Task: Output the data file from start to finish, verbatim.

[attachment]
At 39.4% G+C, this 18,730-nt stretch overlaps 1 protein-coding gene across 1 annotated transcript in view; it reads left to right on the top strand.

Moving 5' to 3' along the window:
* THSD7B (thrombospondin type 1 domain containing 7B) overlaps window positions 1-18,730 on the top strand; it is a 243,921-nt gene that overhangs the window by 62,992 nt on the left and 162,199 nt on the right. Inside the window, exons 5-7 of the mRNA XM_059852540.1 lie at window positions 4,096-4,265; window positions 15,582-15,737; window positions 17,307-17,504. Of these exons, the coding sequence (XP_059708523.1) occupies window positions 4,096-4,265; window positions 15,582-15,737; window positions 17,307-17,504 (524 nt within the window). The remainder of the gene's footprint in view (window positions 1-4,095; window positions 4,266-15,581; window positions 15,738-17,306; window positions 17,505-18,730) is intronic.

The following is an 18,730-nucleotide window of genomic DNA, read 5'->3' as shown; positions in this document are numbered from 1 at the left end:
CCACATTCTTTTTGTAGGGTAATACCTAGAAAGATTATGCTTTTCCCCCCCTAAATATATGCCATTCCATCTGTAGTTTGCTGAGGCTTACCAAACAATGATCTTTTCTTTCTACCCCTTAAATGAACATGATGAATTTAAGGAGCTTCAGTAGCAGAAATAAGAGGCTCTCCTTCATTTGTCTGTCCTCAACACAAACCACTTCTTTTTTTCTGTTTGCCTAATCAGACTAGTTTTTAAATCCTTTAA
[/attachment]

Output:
At 39.4% G+C, this 18,730-nt stretch overlaps 1 protein-coding gene across 1 annotated transcript in view; it reads left to right on the top strand.

Moving 5' to 3' along the window:
* THSD7B (thrombospondin type 1 domain containing 7B) overlaps window positions 1-18,730 on the top strand; it is a 243,921-nt gene that overhangs the window by 62,992 nt on the left and 162,199 nt on the right. Inside the window, exons 5-7 of the mRNA XM_059852540.1 lie at window positions 4,096-4,265; window positions 15,582-15,737; window positions 17,307-17,504. Of these exons, the coding sequence (XP_059708523.1) occupies window positions 4,096-4,265; window positions 15,582-15,737; window positions 17,307-17,504 (524 nt within the window). The remainder of the gene's footprint in view (window positions 1-4,095; window positions 4,266-15,581; window positions 15,738-17,306; window positions 17,505-18,730) is intronic.

The following is an 18,730-nucleotide window of genomic DNA, read 5'->3' as shown; positions in this document are numbered from 1 at the left end:
CCACATTCTTTTTGTAGGGTAATACCTAGAAAGATTATGCTTTTCCCCCCCTAAATATATGCCATTCCATCTGTAGTTTGCTGAGGCTTACCAAACAATGATCTTTTCTTTCTACCCCTTAAATGAACATGATGAATTTAAGGAGCTTCAGTAGCAGAAATAAGAGGCTCTCCTTCATTTGTCTGTCCTCAACACAAACCACTTCTTTTTTTCTGTTTGCCTAATCAGACTAGTTTTTAAATCCTTTAA